Caring for people suffering from Alzheimer’s disease can be difficult if they are living in their own homes, and it raises a lot of ethical and legal issues. The concept of autonomy should be balanced with their well-being and safety. Legal issues come in when it comes to treatment decisions that must comply with the specific set rules and regulations. Therefore, medical practitioners and nurses should then follow all the rules and regulations when dealing with all patients, including those with Alzheimer’s disease (Heese135). Additionally, the concept of autonomy and respecting choices should always apply so as to avoid developing an ethical dilemma that may lead to a lawsuit by the medical facility or even the family members. Nurses should respect the choices of the patients regardless of the fact that they don’t remember anything.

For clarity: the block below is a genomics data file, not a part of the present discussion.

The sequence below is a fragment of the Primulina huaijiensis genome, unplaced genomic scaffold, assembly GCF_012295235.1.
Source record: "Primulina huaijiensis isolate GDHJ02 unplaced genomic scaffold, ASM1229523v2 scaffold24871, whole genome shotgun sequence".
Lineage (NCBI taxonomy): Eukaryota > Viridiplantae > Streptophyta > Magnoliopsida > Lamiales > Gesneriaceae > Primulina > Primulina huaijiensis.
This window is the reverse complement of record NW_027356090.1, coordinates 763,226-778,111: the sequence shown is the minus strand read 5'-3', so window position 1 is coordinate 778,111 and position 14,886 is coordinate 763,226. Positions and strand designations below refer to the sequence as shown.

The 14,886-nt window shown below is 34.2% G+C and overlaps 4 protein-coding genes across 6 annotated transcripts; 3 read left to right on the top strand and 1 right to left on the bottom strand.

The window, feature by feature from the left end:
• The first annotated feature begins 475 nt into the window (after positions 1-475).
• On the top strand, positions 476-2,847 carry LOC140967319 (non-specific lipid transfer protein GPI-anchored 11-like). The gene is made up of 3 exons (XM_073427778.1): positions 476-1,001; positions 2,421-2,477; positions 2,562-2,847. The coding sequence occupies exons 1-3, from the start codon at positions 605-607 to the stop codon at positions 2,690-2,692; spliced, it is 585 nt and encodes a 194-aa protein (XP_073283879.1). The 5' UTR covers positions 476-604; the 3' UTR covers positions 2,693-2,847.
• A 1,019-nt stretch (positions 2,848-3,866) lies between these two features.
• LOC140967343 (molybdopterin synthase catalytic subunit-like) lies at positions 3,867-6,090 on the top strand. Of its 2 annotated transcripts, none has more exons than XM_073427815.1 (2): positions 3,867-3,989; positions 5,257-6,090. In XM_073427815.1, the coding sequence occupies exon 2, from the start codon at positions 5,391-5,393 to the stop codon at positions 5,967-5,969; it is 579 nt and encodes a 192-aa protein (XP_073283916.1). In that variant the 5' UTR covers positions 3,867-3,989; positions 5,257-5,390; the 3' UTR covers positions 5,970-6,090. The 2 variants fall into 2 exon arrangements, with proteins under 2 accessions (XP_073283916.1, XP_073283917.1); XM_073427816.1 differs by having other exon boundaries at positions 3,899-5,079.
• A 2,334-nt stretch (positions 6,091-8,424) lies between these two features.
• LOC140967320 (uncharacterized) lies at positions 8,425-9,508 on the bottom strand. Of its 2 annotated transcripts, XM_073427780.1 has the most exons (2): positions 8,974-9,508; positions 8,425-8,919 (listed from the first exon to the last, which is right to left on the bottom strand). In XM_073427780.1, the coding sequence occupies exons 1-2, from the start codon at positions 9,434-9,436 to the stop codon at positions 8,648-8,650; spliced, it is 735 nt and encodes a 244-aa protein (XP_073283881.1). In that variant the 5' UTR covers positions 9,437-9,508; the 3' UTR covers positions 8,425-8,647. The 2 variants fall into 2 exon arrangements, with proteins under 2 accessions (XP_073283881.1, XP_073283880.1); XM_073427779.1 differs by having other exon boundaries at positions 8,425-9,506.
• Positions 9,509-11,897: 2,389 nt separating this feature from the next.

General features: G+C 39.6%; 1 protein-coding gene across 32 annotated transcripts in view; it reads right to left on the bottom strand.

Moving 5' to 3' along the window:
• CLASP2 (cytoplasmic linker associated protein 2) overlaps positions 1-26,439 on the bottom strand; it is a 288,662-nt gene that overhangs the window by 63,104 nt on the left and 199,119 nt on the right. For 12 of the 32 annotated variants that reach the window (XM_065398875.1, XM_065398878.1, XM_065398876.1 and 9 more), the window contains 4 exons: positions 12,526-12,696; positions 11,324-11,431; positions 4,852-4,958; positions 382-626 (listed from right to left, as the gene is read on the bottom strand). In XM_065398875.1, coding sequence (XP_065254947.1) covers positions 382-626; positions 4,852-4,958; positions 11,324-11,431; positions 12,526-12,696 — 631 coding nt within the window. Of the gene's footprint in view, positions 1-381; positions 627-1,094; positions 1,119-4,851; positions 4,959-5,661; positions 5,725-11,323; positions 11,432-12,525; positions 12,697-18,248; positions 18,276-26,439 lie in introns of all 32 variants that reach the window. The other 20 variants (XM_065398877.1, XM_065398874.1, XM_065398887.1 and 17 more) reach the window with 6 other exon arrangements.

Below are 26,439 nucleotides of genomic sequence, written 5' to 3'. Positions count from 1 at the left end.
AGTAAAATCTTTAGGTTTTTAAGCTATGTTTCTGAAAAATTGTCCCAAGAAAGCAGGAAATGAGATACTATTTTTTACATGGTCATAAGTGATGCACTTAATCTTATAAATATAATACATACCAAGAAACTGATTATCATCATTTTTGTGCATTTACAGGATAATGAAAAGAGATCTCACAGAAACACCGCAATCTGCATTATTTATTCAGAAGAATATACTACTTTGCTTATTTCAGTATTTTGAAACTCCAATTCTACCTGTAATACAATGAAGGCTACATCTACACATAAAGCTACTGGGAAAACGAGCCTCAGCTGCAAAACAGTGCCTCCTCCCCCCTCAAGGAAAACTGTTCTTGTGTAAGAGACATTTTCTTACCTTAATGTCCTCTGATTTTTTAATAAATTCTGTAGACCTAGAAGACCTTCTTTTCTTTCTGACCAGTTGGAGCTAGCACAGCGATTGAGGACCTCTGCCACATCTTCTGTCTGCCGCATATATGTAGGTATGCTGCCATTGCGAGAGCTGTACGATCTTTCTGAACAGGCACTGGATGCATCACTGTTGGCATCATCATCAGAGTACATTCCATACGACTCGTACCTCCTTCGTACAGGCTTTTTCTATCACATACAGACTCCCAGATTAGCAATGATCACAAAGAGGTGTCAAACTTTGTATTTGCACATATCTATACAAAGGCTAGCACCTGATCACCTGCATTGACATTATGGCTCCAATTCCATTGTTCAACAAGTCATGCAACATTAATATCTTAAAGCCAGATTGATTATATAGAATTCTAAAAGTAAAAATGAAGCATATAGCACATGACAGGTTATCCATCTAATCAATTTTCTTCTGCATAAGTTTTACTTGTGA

Works Cited

Genova, Lisa. Still Alice: Caring for Those at the Edge of Society, 2014. 1-293

Heese, Klaus. “Ageing, dementia, and society–an epistemological perspective.” SpringerPlus 4.1 (2015): 135.

Prince, Martin, et al. “World Alzheimer Report 2016: improving healthcare for People living with Dementia: coverage, quality, and costs now and in the Future.” (2016).

Wimo, Anders, et al. “The GERAS Study: a prospective observational study of costs and resource use in community dwellers with Alzheimer’s disease in three European countries–study design and baseline findings.” Journal of Alzheimer’s disease 36.2 (2013): 385-399.